Karen wrote:I believe the correct answer is D. The question says that *in a few years*, they'll have to impose quotas limiting farmers to a certain percentage of the fields they had cultivated before. So the smartest thing a farmer could do *right now* would be to cultivate every scrap of ground he could get his hands on, even if it's terrible land, just so long as it counts as part of his total acreage. Then when the quota takes effect, limiting him to just a percentage of his acreage, he can shift back to only using his good, productive land. That's D.

To make an analogy, suppose that the government said that, to save the environment, it would impose quotas on driving in 2010, such that everyone who owns a car is allowed to drive only 75% the number of miles that he or she drove in 2009. Someone who wanted to make sure of being able to drive everywhere that he wants to in 2010 would be smart to just start driving all over the place in 2009, even with no particular goal, just to accumulate more mileage. Then 75% of the total would be about the number he actually wanted.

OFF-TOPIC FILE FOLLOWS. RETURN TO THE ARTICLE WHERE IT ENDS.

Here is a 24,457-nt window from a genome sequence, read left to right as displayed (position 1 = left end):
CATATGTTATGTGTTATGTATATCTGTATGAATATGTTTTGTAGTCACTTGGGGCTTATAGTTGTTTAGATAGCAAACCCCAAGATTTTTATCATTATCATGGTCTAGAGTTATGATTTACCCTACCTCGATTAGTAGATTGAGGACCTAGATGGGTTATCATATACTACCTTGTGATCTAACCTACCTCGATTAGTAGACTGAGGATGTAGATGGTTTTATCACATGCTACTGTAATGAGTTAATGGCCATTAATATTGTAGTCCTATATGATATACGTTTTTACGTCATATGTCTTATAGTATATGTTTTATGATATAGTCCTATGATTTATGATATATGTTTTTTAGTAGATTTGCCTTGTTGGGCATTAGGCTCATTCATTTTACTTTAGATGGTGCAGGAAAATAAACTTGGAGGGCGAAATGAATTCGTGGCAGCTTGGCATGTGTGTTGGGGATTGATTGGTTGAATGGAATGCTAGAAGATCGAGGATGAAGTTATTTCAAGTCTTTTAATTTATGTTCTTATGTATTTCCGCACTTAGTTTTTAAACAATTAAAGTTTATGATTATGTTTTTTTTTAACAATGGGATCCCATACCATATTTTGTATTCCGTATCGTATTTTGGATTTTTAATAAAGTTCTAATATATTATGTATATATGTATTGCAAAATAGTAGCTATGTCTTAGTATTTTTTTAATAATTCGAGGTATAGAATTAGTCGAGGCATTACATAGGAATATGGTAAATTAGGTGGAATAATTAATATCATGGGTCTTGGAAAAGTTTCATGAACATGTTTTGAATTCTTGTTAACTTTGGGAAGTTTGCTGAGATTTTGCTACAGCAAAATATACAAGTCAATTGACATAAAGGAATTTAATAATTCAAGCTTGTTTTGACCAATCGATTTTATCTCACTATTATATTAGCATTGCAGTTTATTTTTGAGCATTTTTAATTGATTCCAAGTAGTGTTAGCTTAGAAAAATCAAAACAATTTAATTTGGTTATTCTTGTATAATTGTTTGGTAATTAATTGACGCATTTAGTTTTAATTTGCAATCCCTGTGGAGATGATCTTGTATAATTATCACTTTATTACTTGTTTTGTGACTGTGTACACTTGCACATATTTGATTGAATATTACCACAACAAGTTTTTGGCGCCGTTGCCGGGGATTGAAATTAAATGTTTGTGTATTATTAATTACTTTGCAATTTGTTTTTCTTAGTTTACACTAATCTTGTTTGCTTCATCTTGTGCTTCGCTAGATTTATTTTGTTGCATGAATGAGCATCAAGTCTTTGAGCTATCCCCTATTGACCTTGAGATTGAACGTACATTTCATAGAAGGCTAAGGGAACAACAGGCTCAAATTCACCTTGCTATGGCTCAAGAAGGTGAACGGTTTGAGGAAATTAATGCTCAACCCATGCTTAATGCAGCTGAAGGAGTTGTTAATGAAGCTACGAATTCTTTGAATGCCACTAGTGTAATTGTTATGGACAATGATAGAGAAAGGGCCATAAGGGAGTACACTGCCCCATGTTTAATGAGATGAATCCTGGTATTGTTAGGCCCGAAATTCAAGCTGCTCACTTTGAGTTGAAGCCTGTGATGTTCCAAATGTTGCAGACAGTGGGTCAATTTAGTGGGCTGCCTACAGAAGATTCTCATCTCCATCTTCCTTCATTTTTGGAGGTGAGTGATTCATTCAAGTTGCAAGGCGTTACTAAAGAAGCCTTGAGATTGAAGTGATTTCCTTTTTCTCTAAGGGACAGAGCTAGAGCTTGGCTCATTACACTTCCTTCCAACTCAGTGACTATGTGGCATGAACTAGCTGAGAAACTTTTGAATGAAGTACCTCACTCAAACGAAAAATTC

Edited to add: A isn't the best choice because it doesn't maximize the profits. A is just saying that the person should plan now to determine what he's going to lose when the quotas take effect. But D says that by being clever, the person may actually be able to reduce his losses -- when the quota takes effect, he'll just stop using the less-good land. (I'm assuming "marginal" means "marginally acceptable," but even if it means "land around the margins of his current fields," with no implication about the quality of the land, it still amounts to the advice that the farmer increase his acreage so that the future cuts won't hurt his profits as much.)
Good one. I am sold!!! Key I guess is "flat percentage of the grain acreage"

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by mason77 » Sat May 14, 2016 12:54 am
In my opinion B looks better than other choices